Realogy Holdings (RLGY) is a dominant player in the real estate brokerage business with almost 200 thousand in independent sales agents in the United States, along with over 100 thousand agents internationally.
Its Coldwell Banker franchise is the dominant brokerage in the US. Despite this, the stock has been in a major slump for years. The stock price traded over $50 per share in 2013 and is now below $20 a share.
Brokerages make money by taking a percentage of each real estate transaction. As new competitors have emerged, that percentage has come under incredible pressure. Startup brokerages like Compass and eXp Realty (OTC:EXPI) are putting incredible pressure on traditional brokerages.
Compass, in particular, has been aggressively poaching agents with attractive offers Realogy can't profitably match. It's hard to compete with a startup funded by SoftBank (OTCPK:SFTBY). This has led to consolidation in the industry as smaller brokerages struggle to stay competitive.
Realogy hasn't been able to benefit from this consolidation, as new startups have emerged, threatening to disrupt the real estate industry. The company is in a desperate race to retain its industry position, as explained in its conference call:
Second, in our own brokerage business, we continue to move quickly on new commission pricing designed to attract faster growing and higher-producing agents... This initiative is all about growth. We are leveraging these new plans to attract more agents quickly, while allowing our existing agents to continue on their existing plans or explore the new plans where appropriate.
Translation, the company will be pocketing a lower percentage of real estate commissions so Realogy can retain agents. New competitor eXp Realty offers a cloud-based brokerage and takes a very low cut.
eXp can do this because it doesn't have expensive office leases and on location staff. Agent growth is exponential currently at eXp, and Realogy can't match its cost structure.
If this wasn't bad enough, direct home buying startups like Opendoor are trying to make traditional real estate agents' role in a transaction obsolete. These startups offer convenience and security that Realogy can't match.
Zillow (Z) and Redfin have also got into the direct purchasing business. While Realogy has a partnership with a company to do direct home buying, it's way behind competitors like Opendoor, Zillow, and Redfin, and doesn't have the visitors that Zillow and Redfin attract to its website and app.
What Realogy has going for it is its established market position. The company should be more resilient than the smaller brokerages, and should be able to steal market share from them at least temporarily.
The question is how popular will direct home buying get. There has been tremendous interest already, as Opendoor is planning on buying billions of real estate in 2019. There is also a lot of room for improvement as new technologies like AI alter industries.
The transition won't happen overnight, and buyers and sellers often have strong relationships with their preferred agent, but I believe the time has come for the real estate industry to finally be disrupted by technology.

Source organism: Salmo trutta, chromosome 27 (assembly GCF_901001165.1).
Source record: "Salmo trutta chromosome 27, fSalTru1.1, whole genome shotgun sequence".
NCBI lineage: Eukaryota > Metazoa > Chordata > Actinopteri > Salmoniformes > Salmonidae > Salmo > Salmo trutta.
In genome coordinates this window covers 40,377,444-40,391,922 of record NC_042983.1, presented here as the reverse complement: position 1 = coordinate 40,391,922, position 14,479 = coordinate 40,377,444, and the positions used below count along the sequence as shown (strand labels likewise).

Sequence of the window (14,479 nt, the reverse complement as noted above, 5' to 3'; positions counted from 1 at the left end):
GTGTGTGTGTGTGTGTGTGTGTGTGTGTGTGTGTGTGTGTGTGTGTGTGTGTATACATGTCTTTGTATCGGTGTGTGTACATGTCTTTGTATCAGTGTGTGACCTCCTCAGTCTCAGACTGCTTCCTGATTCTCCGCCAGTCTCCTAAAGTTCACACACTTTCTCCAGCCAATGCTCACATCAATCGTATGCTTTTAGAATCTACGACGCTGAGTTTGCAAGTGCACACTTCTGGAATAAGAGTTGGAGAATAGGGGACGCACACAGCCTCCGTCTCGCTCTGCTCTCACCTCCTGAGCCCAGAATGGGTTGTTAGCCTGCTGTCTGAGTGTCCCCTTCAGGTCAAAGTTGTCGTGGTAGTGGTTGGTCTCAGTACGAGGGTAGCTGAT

While the stock price is trading at extremely depressed levels, the business has deteriorated as well, making Realogy only reasonably priced, in my view. Leverage is also a concern, so I can't justify investing in the company.
Long-term debt has been coming down, but it's still elevated, making Realogy vulnerable if its results keep deteriorating.
The company has used earnings to buy back stock over the years.
Since the share repurchase program's inception in February 2016, the Company has repurchased approximately 29 million shares through September 30, 2018 at an average price of $26.74 for $776 million. As a result, Realogy had approximately 120 million shares of common stock outstanding as of September 30, 2018.
In hindsight, this money would have been better used to pay off debt. Realogy is going to have to be aggressive to compete, and the company's high leverage decreases its ability to significantly fight back.
Net income has declined slightly in the first nine months of 2018. While margins have held up, they were never really high to begin with.
The strong economy has been helping results, but with housing price appreciation and sales slowing, financial results will be under pressure.
While it's trading at a record low EV-to-Revenues ratio, margins should be razor-thin in the future, and I believe the stock will trade well below a 1 EV-to-Revenues ratio going forward.
There's just too much competition, not to mention its increasingly obsolete business, for me to feel confident investing in the company. Even if Realogy can retain market share, it will likely have to decimate margins to do so. Brokerages have little leverage over their own agents, as agents are the ones who work with buyers and sellers directly.
Revenue growth is looking increasingly unlikely as commission rates for agents come under pressure from Redfin, so there is little upside for investors. There are better value stocks on sale. While a short-term bounce back looks likely, Realogy's long-term prospects are bleak.
Disclosure: I am/we are long EXPI, RDFN.
I wrote this article myself, and it expresses my own opinions. I am not receiving compensation for it (other than from Seeking Alpha). I have no business relationship with any company whose stock is mentioned in this article.
Additional disclosure: I'm an independent sales agent in California with Compass.